Editor’s Note: as we all await an answer to the question of who will become our next president, we have asked a number of key voices to offer brief day-after reflections and reactions, which we will release throughout the day. The entry that follows comes from Leeann Younger, pastor of Cityview Church in Pittsburgh, PA.
We don’t know who won the election last night.
But we do know who lost. It’s the same group of people who have been on the losing end of the American story since colonization. For the last four years, Black, Indigenous, and other people of color have endured an aggressive devaluing of our humanity through policies (remember the immigrant children taken from their parents?) and outright verbal assault from the President’s bully pulpit (remember “kung flu”?).
As a Black woman, I am acutely aware of what it means to live life in a body marked for membership in America’s designated losers club. Our deep polarization, represented in the reds and blues of the electoral map, isn’t simply a disagreement over theoretical ideals. Some of us woke up today with an understanding that at least half of our neighbors gave a “thumbs up” to the pain we’ve experienced over the last four years. We have always historically been physically and emotionally vulnerable to the whims of injustice, and last night was a nationally-televised reminder.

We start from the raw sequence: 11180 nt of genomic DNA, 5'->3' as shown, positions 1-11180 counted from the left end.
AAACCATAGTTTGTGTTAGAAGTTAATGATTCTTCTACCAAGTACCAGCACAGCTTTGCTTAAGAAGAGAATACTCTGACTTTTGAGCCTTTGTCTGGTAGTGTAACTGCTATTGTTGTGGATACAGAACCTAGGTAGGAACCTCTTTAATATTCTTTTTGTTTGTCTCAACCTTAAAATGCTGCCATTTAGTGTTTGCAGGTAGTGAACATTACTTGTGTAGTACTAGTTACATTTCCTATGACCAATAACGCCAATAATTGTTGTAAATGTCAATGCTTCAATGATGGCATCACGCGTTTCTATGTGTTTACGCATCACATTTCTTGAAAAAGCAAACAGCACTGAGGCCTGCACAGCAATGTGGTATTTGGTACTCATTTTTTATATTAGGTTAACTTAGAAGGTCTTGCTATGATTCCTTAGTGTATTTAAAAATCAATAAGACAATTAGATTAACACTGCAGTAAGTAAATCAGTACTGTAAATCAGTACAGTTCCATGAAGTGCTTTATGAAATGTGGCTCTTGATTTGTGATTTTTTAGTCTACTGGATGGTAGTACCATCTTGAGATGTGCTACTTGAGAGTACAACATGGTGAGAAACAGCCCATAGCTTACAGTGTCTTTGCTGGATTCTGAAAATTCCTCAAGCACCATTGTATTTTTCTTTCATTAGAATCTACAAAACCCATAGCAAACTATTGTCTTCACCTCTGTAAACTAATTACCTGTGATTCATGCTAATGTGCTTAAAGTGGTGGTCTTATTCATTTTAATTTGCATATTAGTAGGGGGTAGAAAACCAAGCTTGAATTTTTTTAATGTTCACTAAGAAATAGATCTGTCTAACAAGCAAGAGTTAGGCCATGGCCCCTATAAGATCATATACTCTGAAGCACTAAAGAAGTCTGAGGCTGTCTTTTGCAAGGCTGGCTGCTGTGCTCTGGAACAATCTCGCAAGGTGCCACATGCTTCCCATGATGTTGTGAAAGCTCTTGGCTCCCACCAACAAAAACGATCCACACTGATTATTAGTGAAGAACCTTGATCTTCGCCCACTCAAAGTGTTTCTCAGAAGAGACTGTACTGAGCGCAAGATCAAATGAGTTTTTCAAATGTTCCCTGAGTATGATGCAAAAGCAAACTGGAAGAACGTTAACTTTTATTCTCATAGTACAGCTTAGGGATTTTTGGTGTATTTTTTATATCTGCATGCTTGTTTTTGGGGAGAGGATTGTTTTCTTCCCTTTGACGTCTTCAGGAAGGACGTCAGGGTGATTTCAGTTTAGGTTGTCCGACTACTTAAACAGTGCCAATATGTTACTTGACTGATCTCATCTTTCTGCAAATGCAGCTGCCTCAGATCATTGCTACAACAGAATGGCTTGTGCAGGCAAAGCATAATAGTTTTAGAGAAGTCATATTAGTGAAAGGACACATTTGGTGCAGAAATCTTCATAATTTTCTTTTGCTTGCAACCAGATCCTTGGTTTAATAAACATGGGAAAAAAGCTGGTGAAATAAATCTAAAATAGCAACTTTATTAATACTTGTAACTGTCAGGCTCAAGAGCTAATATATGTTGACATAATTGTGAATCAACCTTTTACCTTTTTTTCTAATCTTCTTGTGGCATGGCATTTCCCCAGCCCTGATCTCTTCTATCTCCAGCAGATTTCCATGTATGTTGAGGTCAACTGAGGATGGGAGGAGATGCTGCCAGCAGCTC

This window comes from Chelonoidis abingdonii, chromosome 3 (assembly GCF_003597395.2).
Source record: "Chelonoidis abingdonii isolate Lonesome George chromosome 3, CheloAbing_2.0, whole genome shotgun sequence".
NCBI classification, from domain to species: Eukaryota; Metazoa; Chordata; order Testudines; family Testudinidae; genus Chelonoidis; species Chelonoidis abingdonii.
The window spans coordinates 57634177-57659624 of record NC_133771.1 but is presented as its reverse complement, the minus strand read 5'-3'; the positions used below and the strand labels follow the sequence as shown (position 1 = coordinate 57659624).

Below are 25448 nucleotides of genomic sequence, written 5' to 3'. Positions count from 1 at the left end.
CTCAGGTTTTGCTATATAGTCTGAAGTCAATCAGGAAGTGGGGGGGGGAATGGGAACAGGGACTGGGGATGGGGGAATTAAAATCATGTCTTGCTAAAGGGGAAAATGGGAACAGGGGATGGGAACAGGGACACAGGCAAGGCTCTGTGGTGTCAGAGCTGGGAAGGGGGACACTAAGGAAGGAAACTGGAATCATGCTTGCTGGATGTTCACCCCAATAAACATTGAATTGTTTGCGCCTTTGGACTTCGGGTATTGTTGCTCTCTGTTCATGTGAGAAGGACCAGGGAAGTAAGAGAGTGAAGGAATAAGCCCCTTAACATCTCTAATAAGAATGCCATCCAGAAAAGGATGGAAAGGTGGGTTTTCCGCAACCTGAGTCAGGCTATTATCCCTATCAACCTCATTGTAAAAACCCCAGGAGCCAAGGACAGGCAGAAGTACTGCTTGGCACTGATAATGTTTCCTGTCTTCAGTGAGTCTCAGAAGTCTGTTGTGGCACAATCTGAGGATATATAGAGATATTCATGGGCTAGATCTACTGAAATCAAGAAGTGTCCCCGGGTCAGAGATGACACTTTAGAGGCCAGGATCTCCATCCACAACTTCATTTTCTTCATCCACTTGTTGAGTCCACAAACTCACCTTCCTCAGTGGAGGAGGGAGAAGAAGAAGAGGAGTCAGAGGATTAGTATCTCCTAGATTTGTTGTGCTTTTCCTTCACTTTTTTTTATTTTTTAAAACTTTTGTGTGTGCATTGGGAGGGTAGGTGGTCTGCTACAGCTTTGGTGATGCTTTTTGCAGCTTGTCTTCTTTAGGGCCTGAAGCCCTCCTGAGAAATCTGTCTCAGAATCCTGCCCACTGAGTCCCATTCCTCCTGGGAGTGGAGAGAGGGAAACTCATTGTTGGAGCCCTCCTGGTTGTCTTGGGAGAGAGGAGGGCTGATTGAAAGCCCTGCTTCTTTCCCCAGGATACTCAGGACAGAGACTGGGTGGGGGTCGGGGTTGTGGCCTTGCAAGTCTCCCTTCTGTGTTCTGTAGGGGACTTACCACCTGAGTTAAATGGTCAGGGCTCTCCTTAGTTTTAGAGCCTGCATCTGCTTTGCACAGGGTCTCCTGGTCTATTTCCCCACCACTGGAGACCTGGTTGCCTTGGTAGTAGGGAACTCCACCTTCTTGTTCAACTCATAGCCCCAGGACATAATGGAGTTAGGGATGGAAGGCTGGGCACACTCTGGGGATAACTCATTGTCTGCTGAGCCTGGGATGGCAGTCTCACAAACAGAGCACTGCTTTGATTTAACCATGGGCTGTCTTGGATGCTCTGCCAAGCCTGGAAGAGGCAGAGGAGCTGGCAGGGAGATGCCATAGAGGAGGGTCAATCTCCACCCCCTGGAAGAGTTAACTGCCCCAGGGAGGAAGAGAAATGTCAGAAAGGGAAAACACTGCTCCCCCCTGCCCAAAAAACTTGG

What is the role of a spiritual leader when those who live with these vulnerabilities, and those who don’t, show up in the same congregation? The time for slushy sermons, rooted in the “theology of both sides,” is past. Dare I say it was always a dead end?The time for slushy sermons, rooted in the “theology of both sides,” is past. Dare I say it was always a dead end? Click To Tweet
The prophetic traditions of Amos and Jeremiah, and of course, Jesus, call us to courage. We must name our idols and bring them out from the cloak of social acceptability we’ve been using to convince ourselves of our own righteousness. We cannot truly live life “on Earth as it is in heaven” while our imaginations remain captive to a truncated, gospel-lite story that teaches us to abandon our neighbors to their own self-sufficiency while we protect our 401Ks, cling to our sanitized vision of the nation we call home, and believe that a president (regardless of who wins) can heal our troubled world.